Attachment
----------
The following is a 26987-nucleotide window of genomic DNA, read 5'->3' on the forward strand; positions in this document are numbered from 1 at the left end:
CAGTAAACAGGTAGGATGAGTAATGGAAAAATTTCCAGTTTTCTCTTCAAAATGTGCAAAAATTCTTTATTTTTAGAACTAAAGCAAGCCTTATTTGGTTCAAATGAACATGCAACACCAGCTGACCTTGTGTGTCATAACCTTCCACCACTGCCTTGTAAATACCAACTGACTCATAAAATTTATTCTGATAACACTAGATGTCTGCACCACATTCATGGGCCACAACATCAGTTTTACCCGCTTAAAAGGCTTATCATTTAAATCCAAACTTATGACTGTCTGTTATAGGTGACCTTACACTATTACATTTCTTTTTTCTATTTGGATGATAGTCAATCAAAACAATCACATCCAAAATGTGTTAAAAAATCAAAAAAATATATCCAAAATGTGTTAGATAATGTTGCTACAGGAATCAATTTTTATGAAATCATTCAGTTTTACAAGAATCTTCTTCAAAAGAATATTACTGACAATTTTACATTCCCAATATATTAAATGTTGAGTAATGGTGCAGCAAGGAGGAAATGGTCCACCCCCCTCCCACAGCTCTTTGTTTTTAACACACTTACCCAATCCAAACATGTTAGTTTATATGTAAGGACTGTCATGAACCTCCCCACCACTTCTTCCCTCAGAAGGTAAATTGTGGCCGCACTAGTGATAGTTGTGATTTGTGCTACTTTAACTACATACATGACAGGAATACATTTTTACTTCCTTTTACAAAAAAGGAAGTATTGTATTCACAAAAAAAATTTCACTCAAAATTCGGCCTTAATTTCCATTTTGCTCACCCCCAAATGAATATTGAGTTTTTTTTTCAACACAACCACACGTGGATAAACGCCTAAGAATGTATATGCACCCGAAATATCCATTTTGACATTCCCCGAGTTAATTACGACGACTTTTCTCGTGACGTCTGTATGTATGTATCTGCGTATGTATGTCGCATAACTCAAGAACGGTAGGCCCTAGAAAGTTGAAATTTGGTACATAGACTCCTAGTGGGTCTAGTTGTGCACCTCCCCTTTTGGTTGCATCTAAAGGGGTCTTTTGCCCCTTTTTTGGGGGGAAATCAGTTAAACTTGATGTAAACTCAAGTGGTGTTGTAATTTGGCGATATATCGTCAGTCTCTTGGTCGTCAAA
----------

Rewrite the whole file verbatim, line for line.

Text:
The following is a 26987-nucleotide window of genomic DNA, read 5'->3' on the forward strand; positions in this document are numbered from 1 at the left end:
CAGTAAACAGGTAGGATGAGTAATGGAAAAATTTCCAGTTTTCTCTTCAAAATGTGCAAAAATTCTTTATTTTTAGAACTAAAGCAAGCCTTATTTGGTTCAAATGAACATGCAACACCAGCTGACCTTGTGTGTCATAACCTTCCACCACTGCCTTGTAAATACCAACTGACTCATAAAATTTATTCTGATAACACTAGATGTCTGCACCACATTCATGGGCCACAACATCAGTTTTACCCGCTTAAAAGGCTTATCATTTAAATCCAAACTTATGACTGTCTGTTATAGGTGACCTTACACTATTACATTTCTTTTTTCTATTTGGATGATAGTCAATCAAAACAATCACATCCAAAATGTGTTAAAAAATCAAAAAAATATATCCAAAATGTGTTAGATAATGTTGCTACAGGAATCAATTTTTATGAAATCATTCAGTTTTACAAGAATCTTCTTCAAAAGAATATTACTGACAATTTTACATTCCCAATATATTAAATGTTGAGTAATGGTGCAGCAAGGAGGAAATGGTCCACCCCCCTCCCACAGCTCTTTGTTTTTAACACACTTACCCAATCCAAACATGTTAGTTTATATGTAAGGACTGTCATGAACCTCCCCACCACTTCTTCCCTCAGAAGGTAAATTGTGGCCGCACTAGTGATAGTTGTGATTTGTGCTACTTTAACTACATACATGACAGGAATACATTTTTACTTCCTTTTACAAAAAAGGAAGTATTGTATTCACAAAAAAAATTTCACTCAAAATTCGGCCTTAATTTCCATTTTGCTCACCCCCAAATGAATATTGAGTTTTTTTTTCAACACAACCACACGTGGATAAACGCCTAAGAATGTATATGCACCCGAAATATCCATTTTGACATTCCCCGAGTTAATTACGACGACTTTTCTCGTGACGTCTGTATGTATGTATCTGCGTATGTATGTCGCATAACTCAAGAACGGTAGGCCCTAGAAAGTTGAAATTTGGTACATAGACTCCTAGTGGGTCTAGTTGTGCACCTCCCCTTTTGGTTGCATCTAAAGGGGTCTTTTGCCCCTTTTTTGGGGGGAAATCAGTTAAACTTGATGTAAACTCAAGTGGTGTTGTAATTTGGCGATATATCGTCAGTCTCTTGGTCGTCAAA